Chemicals should be properly stored and organized to ensure proper handling by the staff, faculty and students. The first step to proper chemical storage is via solids, liquids and gases categorization. The chemicals can then be further divided into the hazards classification such as reactivity. Finally, they should be organized alphabetically for quick retrieval and usage. The correct separation of incompatible chemicals may reduce and eliminate any potential injuries and accidents that may occur. Below are some resources that can help you with determining the chemicals compatibility, incompatibility, and reactivity.
General Storage Guidelines:
- Understand the chemicals that you are working with. If necessary, use the below resources to familiarize yourself with the chemicals.
- All chemicals should be placed inside a locked area with limited access.
- Flammable materials should be placed inside a flammable cabinet.
- Corrosive materials should be placed below eye level and on a shelf closer to the ground.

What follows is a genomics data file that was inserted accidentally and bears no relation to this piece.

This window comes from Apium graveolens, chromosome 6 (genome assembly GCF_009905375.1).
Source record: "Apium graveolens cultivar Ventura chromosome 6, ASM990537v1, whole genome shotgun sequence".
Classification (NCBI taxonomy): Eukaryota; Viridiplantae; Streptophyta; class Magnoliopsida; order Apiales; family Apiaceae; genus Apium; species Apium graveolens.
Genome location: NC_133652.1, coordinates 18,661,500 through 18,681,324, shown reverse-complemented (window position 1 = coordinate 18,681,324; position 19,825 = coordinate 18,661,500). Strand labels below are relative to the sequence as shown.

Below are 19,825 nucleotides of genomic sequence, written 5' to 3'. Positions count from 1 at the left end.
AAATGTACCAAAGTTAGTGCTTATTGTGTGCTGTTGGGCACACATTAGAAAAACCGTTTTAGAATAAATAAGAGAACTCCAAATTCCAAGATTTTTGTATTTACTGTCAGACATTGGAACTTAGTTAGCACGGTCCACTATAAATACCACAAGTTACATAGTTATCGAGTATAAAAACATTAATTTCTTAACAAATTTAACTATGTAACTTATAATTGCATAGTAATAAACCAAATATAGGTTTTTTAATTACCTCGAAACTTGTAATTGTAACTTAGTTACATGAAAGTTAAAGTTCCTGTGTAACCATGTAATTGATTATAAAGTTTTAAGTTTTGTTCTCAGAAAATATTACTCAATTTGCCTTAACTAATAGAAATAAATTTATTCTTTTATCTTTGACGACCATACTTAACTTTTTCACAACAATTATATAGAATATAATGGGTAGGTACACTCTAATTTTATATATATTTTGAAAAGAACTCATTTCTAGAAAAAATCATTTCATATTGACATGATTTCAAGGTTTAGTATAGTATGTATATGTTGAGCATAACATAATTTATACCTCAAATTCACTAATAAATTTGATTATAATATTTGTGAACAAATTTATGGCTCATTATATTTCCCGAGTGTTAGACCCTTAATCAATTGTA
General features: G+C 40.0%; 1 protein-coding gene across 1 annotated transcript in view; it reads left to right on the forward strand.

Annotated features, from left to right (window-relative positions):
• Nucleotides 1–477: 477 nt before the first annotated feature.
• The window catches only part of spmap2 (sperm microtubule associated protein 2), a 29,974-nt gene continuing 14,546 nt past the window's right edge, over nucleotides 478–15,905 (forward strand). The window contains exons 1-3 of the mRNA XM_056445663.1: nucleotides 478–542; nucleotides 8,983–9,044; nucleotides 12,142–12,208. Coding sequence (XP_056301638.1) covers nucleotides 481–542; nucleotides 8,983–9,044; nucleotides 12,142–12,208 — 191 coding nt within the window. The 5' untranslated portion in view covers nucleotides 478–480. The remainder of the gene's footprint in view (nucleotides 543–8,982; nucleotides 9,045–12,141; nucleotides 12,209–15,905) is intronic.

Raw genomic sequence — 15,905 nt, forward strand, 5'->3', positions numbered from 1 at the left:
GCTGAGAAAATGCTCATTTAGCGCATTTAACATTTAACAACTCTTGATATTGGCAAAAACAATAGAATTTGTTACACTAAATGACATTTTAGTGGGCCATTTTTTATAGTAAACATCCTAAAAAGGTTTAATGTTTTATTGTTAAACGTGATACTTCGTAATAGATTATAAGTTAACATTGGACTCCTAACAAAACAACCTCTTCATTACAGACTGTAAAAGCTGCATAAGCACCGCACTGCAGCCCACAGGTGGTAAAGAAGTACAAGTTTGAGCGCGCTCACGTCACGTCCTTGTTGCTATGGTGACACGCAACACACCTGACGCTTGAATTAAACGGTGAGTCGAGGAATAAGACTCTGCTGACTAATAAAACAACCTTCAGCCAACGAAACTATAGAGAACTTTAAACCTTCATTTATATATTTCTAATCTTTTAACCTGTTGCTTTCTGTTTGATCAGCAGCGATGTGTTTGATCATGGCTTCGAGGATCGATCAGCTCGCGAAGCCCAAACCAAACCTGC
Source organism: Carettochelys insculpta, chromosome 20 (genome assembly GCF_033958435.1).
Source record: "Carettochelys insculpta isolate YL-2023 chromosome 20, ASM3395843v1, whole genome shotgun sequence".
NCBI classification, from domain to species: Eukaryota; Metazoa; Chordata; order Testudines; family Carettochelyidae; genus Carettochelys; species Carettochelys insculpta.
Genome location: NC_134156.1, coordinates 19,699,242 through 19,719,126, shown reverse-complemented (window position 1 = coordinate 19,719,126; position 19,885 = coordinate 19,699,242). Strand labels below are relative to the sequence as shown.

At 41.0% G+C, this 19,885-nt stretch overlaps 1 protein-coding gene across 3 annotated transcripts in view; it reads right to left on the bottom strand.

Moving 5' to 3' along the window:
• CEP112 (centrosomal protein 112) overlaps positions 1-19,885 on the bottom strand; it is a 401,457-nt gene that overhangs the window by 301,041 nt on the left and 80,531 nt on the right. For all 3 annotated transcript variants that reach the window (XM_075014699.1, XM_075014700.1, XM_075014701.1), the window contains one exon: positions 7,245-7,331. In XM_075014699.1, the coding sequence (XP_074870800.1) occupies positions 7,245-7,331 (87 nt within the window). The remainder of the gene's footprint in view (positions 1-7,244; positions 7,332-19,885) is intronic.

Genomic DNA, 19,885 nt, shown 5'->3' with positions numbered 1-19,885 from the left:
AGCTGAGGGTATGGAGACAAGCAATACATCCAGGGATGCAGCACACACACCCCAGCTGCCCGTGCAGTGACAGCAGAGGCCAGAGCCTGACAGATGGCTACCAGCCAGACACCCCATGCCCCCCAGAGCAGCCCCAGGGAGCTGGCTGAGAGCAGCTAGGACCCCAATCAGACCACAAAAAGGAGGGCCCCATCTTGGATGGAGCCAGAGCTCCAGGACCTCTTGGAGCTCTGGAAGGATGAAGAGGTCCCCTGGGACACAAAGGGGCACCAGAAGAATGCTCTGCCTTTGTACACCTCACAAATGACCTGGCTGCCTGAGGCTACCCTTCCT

- Hazardous chemicals storage containers should be free of damage and properly secured.
- Chemicals should be stored in a well-ventilated area, free of heat and direct sunlight.
- Storage containers must be clearly labeled with chemical name, its concentration, received date, used date and expiration date.
- Provide adequate laboratory space for chemical storage.
- Personal Protective Equipment must be used while handling chemicals.
- SDS must be easily accessible in the laboratory either online or paper copies.
- Only use proper chemical containers for storage.
- Chemical fume hoods should not be used for chemical storage.
Compatible Storage Group Classification System:
Chemical Compatibility Chart
Chemical Incompatibility Chart
NOAA Chemical Reactivity Worksheet
Source: Prudent Practices in the Laboratory, 2011 Edition; Stanford University’s ChemTracker Storage System